For Huyghe, the celebration was an investigation above all into time and rhythm. Occurring on October 11, 2003, it presented itself as a ritual that could recur, or not, or in another form, each year. While starting from a trajectory familiar in 20th-century art—create a performance or event, document it, and conclude with the document becoming the event’s artifact and institutional surrogate—Huyghe created a system that has the potential to circle back on itself continually, with each repetition affecting our perception of what came before it. Likewise, Huyghe’s films relate to these events, not as journalistic records but as dynamic representations as complex as their subjects. As Huyghe insists, “I’m not interested in representing or documenting a reality, as it is given, and I’m not interested in building fiction. What I’m interested in is to set up the condition for a reality to rise within an existing context, to produce a new reality, and then, only then, seize this reality.”
This disarming description of a seemingly straightforward process is belied by the increasing complexity of Huyghe’s work over the past 15 years. To produce these other realities, the artist has only one requirement, a concern that runs throughout his art. “What I do,” he explains, “has always been time-based.” Huyghe’s focus on time accounts in part for the strong presence of other time-based practices in his work, such as live situations, films, or “music program.” This is most observable in the durational quality of his extended projects, as in The Host and the Cloud (2011), which unfolded over one year, punctuated by occasional and contingent events, among actors in a disused museum. Contrasting himself to artists involved with Minimalism, Conceptual Art, and Land Art, Huyghe has commented, “The earlier artists were mostly concerned with space and sculptural resolution, whereas temporal issues [and change], variation of intensity, porosity, seem to be more important today.”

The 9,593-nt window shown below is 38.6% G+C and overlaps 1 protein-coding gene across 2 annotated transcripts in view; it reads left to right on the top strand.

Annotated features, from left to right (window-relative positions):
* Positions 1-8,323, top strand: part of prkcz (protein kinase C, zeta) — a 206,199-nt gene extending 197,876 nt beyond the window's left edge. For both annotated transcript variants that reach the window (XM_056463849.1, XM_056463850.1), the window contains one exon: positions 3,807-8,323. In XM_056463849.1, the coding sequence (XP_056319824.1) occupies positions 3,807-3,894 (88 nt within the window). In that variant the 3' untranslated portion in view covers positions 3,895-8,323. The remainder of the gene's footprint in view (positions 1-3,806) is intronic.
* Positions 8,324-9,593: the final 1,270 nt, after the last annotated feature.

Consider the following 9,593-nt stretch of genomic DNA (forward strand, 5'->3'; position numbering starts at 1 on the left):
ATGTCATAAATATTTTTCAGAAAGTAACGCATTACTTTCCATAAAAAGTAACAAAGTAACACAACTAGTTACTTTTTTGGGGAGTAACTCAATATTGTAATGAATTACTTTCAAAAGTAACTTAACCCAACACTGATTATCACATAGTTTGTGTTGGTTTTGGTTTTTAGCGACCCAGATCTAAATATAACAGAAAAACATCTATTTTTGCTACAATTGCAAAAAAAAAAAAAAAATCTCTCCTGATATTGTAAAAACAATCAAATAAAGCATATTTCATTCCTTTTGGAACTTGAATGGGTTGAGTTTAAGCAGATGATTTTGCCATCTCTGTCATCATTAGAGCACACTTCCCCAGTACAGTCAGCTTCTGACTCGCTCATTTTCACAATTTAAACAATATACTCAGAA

Time and rhythm are also the foundation of Huyghe’s practice, particularly in developing new projects. This is most evident in his approach to the exhibition format, which he considers as a medium: “Usually, we think of an exhibition as an endpoint, a resolution of something. The exhibition is not the end of a process but a continuously changing ritual, always in formation—the trajectory to an elsewhere.” This temporal reversal manifested itself in Huyghe’s acclaimed retrospective, which opened at the Centre Pompidou, Paris, in 2013 before traveling to the Museum Ludwig, Cologne, and the Los Angeles County Museum of Art, where it closed in 2015. In Paris, his exhibition occupied museum galleries previously used for a posthumous Mike Kelley survey, and Huyghe simply installed his work with and around the old signage and walls used for the Kelley show, presenting events, objects, images, films, and documents from his 25 years of artistic activity in new configurations, effectively disrupting the biographical continuity expected from a retrospective. Rather than creating the sharp juxtapositions familiar in the modernist strategy of assemblage, the exhibition’s workings had the feel of a living environment, an ecosystem at once more random and more hypnotic, with fugitive apparitions—a demonstration, on the level of an individual career, of what Huyghe has long insisted upon: that his art’s origins as “time-based protocols” allow them to be played, and replayed differently—what Huyghe, lacking the language for his format in the vocabulary of art, often calls his “scenario.”
Huyghe’s approach to making art—to create a situation, set a scene, provide a conditional setup, then step back and allow things to unfold on their own—has grown to projects and exhibitions of almost mythic proportions, taking on subjects well beyond the usual purview of art. L’Expédition scintillante: A Musical (The Scintillating Expedition, 2002) presented, in three “acts,” staged in separate galleries, the “visual scenario” of a prospective expedition to the Antarctic. Within Huyghe’s “series of speculations on the unfolding of a still-absent collective project,” visitors entered a building animated by a program—climate, image, sound—and confronted a moored boat made of ice, slowly thawing, fog rising from a glowing monolith, and a skater cutting figures on a rink of black ice, disparate environments sharing the transformational states of water as solid, liquid, and gas.